Both? [laughs] Both, why not. I was going to say, you, in playing Manfred, what Manfred used, but now I want to hear about you as well, in terms of learning.
Well, when preparing for the show first season I really got interested in just ghosts and sort of the other worldly presence that people pretend to feel or feel in a room, and how it was possible to ground that in this universe, but I think the writers this season really expanded the mythology. I mean, I’m really surprised at how ambitious it became. It really departs from the book, and just sort of, I mean, it’s still relationship centered, but it departs from the soapy dynamics of like the couples. Like by the end of the second season, we physically move into other realms. And it’s surprising to read at first, but it all makes sense. They tie up loose ends, and by the end of the season, the world that the writers managed to create with the show goes well beyond Midnight and well beyond the physical world as we know it. It’s very cool. And since you mentioned yourself, did it make you go like, wait maybe there are these things?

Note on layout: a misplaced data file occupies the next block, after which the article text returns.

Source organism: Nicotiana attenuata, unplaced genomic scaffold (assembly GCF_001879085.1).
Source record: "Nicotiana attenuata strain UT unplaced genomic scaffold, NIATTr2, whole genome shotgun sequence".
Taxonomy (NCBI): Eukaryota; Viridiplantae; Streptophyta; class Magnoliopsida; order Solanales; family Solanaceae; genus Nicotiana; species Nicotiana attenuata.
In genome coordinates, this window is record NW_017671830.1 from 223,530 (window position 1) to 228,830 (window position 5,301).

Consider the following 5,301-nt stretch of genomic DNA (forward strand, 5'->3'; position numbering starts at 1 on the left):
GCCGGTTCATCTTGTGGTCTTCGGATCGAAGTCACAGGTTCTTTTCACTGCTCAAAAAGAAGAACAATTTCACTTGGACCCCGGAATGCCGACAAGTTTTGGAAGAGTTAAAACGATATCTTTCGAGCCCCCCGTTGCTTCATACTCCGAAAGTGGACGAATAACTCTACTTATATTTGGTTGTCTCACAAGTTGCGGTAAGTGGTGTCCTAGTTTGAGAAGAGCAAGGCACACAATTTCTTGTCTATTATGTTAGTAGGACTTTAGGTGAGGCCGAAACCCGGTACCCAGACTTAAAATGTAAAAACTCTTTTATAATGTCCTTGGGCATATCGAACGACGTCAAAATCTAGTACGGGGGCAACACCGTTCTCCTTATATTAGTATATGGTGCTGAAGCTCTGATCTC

You know what? [laughs]
On my days off I try to not think about that too much. No psychic powers you found yourself having?
Not yet. Still waiting. [laughs] When you say different realms, does that mean the level of visual effects is going to be increased this season?
In a way, yes, I think they’re fewer and far between. Like I think the goal was to have less, but to have them better executed. And it’s more I think the mythology gets ambitious, and really with the ideas at its core, as opposed to just throwing impressive visuals. I don’t know what I’m allowed to say; it’s really difficult - but my character physically travels to something we could call like witch hell, and into a painting. So, it’s a painting that’s set in a different location and a different era. So, it’s not time travel, but it flirts with that idea as well. SCIFI VISION: Will we see any new locations that are in our realm but physically outside of the town?